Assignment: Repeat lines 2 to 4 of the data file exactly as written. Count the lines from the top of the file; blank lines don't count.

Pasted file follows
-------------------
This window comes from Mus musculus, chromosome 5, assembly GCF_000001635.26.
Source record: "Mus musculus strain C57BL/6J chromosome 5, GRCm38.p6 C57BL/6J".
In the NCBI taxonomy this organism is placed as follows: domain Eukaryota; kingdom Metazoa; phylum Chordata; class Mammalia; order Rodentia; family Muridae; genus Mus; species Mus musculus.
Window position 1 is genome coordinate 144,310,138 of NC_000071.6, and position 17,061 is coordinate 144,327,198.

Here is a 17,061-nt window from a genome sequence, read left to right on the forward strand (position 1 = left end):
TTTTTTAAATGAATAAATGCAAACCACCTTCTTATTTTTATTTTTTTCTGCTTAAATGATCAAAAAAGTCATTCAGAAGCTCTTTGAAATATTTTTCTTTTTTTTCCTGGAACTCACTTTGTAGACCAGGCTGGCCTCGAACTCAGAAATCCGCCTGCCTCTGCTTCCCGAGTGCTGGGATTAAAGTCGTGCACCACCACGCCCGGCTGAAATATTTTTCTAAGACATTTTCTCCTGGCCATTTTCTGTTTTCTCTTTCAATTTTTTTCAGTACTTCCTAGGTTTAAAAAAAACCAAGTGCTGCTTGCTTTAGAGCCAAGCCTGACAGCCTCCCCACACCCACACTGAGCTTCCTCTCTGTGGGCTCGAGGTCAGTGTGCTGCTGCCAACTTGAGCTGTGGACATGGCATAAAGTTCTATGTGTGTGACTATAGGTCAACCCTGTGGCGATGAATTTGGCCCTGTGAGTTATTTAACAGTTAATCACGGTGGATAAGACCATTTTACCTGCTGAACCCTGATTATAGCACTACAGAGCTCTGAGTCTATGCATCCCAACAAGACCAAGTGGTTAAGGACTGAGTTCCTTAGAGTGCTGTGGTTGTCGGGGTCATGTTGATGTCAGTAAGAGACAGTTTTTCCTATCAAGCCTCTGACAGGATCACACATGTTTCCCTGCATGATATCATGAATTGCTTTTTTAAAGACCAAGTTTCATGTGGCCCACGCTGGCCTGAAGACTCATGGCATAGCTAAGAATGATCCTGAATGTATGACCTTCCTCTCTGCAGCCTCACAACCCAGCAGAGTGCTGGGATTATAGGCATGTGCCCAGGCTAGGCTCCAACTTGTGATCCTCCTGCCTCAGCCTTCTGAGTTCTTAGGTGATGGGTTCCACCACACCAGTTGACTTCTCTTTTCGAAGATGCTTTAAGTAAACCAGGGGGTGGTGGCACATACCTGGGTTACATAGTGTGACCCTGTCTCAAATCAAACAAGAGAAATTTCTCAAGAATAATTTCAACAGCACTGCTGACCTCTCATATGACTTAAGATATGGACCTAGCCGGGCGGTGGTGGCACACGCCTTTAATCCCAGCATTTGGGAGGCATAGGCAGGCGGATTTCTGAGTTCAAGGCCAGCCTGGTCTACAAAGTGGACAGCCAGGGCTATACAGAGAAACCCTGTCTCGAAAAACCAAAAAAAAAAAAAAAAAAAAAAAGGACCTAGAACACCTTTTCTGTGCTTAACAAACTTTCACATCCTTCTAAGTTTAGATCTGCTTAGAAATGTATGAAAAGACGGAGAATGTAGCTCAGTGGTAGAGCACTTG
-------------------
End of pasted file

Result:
Source record: "Mus musculus strain C57BL/6J chromosome 5, GRCm38.p6 C57BL/6J".
In the NCBI taxonomy this organism is placed as follows: domain Eukaryota; kingdom Metazoa; phylum Chordata; class Mammalia; order Rodentia; family Muridae; genus Mus; species Mus musculus.
Window position 1 is genome coordinate 144,310,138 of NC_000071.6, and position 17,061 is coordinate 144,327,198.